• ‘On December 3, he checked out again and jumped on a plane bound for Hawaii.’
    • ‘That where he is bound come April 5, when he will attempt to better his brave fourth place in last year's National.’
    • ‘The container was loaded onto a ship at Zeebrugge bound for Ireland and police believe that is the most likely place for them to have stowed away.’
    • ‘Oh sure, she was bound for a very good college and was fairly certain that he wasn't, but was it worth it?’
    • ‘Servants bound for less desirable colonial destinations also received shorter terms.’
    • ‘The strike also delayed trains bound for destinations on the European mainland.’
    • ‘But how many minutes will the bench - bound Italian with the stylised facial hair play against the Koreans?’
    • ‘A passenger, who just arrived at the station and asked for anonymity, was forced by several bus brokers to board a bus which is not bound for his destination.’
    • ‘So he fled that very night, running many miles away from his master, and jumped onto a ship bound for Britain.’
    • ‘Although the initial stay was only six months, after returning to France it wasn't long before they were bound for Bulgaria once again.’
    1. 1.1Destined or very likely to have a specified experience.
      ‘they were bound for disaster’
      • ‘Although we can see that it is bound for failure, it is fascinating to follow its journey.’
      • ‘And so any strategy that's based on going after the leadership alone is bound for failure.’
      • ‘While these students are likely not bound for careers in music, they are the future core of the volunteer choir, the town band and the community orchestra.’
      • ‘Any attempt at explaining higher meanings to be derived from Judo is bound for failure.’
      • ‘Obviously, by definition, the destination of education bound trips is always an education centre, which may be situated in a nearby area or at the nearest market centre or town.’
      • ‘Surely many world records are bound to be broken, they think.’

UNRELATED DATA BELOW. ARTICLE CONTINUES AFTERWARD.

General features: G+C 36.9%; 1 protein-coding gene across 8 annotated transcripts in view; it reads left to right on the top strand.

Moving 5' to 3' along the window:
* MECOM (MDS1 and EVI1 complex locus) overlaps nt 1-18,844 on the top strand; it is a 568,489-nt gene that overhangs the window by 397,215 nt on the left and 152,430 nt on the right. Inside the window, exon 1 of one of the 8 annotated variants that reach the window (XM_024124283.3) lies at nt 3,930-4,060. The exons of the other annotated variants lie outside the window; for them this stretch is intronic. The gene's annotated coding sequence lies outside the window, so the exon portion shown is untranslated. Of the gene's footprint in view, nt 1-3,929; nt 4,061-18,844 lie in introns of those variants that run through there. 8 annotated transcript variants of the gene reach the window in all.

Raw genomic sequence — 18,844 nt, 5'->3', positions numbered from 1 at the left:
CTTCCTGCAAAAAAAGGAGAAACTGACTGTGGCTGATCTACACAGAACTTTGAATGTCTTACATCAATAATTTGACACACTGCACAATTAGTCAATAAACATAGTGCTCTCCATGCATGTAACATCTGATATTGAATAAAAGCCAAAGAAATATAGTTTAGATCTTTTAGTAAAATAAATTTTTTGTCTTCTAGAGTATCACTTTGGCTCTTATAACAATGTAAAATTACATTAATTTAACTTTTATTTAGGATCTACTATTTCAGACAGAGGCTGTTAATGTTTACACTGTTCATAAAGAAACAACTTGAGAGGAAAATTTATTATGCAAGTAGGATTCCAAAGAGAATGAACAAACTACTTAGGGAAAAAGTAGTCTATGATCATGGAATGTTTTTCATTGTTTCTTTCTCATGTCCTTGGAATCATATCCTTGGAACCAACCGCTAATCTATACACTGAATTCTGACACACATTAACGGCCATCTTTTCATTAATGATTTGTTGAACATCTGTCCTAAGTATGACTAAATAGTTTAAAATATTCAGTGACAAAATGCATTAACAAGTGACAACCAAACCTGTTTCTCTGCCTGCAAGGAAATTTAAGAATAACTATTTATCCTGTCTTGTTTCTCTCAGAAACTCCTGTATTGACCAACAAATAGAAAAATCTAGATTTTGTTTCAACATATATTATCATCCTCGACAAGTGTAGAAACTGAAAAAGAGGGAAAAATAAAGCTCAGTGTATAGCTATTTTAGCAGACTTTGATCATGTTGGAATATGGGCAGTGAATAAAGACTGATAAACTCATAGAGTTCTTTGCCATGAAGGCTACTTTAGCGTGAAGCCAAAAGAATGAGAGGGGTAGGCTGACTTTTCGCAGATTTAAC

Origin

Middle English boun (in the sense ‘ready, dressed’), from Old Norse búinn, past participle of búa get ready; the final -d is euphonic, or influenced by bound.

Pronunciation:

bound

/baʊnd/

Main definitions of bound in English

: bound1bound2bound3bound4

bound4

verb

  • past and past participle of bind

adjective

  • 1[with infinitive] Certain to be or to do or have something.

    ‘there is bound to be a change of plan’
    certain, sure, very likely, guaranteed, destined, predestined, fated
    View synonyms
    1. 1.1Obliged by law, circumstances, or duty to do something.
      ‘I'm bound to do what I can to help Sam’
      ‘I'm bound to say that I have some doubts’
  • 2[in combination] Restricted or confined to a specified place.

    ‘his job kept him city-bound’
    1. 2.1Prevented from operating normally by the specified conditions.
      ‘blizzard-bound Boston’
      • ‘Then you're duty bound to do the right thing so you just do what you're told and get on with it.’
      • ‘The Department was duty bound to protect the interests of the members who had contributed to this amount.’
      • ‘Traditionally, they are duty bound to defer to the wishes of their parents.’
  • 3[in combination] (of a book) having a specified binding.

    ‘fine leather-bound books’
  • 4(of a grammatical element) occurring only in combination with another form.

    • ‘Not only this, but word formation in English, generally, consists in the addition of a bound affix to the end of a stem, with the affix functioning as the head of the complex form.’
    • ‘And that left a lot of people feeling anxiously that they were never allowed to use ‘they’ as a bound pronoun even when they needed to.’